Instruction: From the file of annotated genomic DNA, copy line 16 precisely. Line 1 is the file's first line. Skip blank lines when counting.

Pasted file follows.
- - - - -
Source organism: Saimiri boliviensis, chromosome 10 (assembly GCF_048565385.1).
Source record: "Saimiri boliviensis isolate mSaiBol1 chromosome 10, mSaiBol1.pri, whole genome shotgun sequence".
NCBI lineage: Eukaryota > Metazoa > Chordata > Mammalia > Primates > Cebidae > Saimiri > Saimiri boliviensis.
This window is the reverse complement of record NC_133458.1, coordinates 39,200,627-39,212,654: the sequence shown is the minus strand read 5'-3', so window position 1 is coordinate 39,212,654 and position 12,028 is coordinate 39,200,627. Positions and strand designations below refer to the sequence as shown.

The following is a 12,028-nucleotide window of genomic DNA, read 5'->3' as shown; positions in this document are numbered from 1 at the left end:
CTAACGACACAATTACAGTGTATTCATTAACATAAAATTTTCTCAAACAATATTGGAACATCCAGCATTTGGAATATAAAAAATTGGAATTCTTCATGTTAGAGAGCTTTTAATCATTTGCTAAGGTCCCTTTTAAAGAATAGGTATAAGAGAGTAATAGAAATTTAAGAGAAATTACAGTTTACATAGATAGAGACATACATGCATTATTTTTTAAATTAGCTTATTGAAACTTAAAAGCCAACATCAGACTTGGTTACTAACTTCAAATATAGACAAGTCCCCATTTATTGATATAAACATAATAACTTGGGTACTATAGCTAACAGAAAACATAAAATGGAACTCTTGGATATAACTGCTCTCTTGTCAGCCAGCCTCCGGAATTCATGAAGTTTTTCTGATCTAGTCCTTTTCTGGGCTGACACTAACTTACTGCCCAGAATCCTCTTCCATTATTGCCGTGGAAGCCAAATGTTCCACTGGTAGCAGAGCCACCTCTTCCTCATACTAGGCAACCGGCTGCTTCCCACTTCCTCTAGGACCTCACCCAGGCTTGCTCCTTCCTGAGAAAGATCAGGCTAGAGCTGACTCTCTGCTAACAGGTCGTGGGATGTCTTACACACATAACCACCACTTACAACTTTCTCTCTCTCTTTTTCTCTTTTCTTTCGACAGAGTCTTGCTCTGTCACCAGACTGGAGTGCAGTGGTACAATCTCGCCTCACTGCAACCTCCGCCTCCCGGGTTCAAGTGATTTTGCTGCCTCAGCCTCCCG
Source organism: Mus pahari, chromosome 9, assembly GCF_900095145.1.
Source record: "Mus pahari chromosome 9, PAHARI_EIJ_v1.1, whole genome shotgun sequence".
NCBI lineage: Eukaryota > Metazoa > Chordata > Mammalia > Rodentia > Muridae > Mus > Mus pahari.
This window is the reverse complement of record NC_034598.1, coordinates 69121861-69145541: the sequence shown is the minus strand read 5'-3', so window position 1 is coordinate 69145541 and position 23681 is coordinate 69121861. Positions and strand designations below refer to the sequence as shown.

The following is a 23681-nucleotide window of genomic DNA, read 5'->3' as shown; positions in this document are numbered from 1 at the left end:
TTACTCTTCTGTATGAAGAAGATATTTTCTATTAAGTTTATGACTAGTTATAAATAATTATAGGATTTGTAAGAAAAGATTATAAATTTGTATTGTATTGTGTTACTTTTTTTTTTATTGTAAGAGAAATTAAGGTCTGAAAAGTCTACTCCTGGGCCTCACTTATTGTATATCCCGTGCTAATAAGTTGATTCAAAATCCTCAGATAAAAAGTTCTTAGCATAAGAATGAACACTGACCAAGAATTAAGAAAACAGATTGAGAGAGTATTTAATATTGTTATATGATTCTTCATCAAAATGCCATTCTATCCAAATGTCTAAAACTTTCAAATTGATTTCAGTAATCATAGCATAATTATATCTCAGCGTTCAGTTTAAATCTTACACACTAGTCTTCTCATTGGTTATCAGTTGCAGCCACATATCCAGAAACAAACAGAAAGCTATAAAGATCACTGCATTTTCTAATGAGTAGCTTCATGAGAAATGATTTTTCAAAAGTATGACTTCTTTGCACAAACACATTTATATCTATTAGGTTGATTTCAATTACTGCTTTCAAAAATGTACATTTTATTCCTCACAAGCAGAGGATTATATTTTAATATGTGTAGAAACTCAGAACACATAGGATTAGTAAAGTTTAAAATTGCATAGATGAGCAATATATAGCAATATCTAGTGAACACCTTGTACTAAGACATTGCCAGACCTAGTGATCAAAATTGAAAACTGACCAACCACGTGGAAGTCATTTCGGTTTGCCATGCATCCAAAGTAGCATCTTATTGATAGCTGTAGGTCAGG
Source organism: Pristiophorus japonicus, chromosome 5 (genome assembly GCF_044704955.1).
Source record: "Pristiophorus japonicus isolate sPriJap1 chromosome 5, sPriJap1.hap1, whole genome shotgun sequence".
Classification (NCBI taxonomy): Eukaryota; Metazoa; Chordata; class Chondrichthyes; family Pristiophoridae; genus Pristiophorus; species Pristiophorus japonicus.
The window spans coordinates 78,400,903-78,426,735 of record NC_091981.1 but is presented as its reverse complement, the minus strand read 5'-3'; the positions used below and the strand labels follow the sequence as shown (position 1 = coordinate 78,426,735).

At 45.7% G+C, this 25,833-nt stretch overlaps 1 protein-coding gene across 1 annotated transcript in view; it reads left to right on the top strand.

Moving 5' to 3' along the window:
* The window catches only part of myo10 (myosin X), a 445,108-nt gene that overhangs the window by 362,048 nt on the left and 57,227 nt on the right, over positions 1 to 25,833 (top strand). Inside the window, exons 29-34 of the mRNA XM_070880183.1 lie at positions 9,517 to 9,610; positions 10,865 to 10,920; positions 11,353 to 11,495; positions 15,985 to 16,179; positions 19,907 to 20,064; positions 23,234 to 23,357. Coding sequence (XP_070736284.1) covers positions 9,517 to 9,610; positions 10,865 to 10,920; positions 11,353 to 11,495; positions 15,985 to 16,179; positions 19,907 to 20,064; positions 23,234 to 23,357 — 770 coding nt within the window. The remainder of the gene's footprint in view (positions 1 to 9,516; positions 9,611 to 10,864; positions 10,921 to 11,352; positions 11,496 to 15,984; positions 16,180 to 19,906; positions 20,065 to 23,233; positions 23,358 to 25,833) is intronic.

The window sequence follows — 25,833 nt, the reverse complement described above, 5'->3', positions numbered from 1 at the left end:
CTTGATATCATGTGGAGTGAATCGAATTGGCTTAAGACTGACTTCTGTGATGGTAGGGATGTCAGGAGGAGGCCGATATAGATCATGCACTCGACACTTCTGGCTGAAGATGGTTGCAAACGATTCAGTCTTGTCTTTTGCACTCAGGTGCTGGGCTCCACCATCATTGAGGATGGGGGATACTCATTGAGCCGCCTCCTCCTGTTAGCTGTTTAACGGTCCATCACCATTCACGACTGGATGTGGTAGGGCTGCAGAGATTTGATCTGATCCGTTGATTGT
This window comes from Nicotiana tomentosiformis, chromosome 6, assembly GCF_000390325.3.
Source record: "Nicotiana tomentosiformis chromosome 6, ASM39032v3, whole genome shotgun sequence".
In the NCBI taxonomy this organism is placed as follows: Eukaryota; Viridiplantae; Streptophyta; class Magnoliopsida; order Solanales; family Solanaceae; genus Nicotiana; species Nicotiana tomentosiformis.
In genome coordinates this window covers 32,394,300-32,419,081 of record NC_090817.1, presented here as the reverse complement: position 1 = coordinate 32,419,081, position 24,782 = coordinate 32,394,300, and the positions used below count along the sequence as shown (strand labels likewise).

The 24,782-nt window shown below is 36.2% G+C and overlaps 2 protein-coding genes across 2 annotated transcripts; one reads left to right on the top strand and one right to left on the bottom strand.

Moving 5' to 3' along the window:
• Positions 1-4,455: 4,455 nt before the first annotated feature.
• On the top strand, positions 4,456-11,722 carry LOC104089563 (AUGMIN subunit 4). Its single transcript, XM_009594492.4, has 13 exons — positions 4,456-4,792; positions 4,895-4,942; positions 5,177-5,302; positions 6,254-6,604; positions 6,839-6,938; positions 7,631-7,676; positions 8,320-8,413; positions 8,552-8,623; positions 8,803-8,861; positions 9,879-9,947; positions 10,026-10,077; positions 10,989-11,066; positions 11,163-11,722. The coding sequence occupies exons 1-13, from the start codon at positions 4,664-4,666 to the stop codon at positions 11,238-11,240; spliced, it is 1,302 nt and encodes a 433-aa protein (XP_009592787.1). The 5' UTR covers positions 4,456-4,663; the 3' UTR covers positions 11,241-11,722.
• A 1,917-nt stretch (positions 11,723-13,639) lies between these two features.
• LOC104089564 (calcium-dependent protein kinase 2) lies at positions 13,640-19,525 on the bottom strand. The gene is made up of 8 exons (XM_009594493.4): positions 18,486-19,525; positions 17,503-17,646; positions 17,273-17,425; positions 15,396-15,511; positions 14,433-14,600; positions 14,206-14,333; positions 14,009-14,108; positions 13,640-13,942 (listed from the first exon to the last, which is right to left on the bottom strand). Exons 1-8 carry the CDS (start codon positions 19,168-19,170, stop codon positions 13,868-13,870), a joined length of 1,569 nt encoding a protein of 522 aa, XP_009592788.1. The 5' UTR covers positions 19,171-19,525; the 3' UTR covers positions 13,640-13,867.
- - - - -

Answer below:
The window spans coordinates 78,400,903-78,426,735 of record NC_091981.1 but is presented as its reverse complement, the minus strand read 5'-3'; the positions used below and the strand labels follow the sequence as shown (position 1 = coordinate 78,426,735).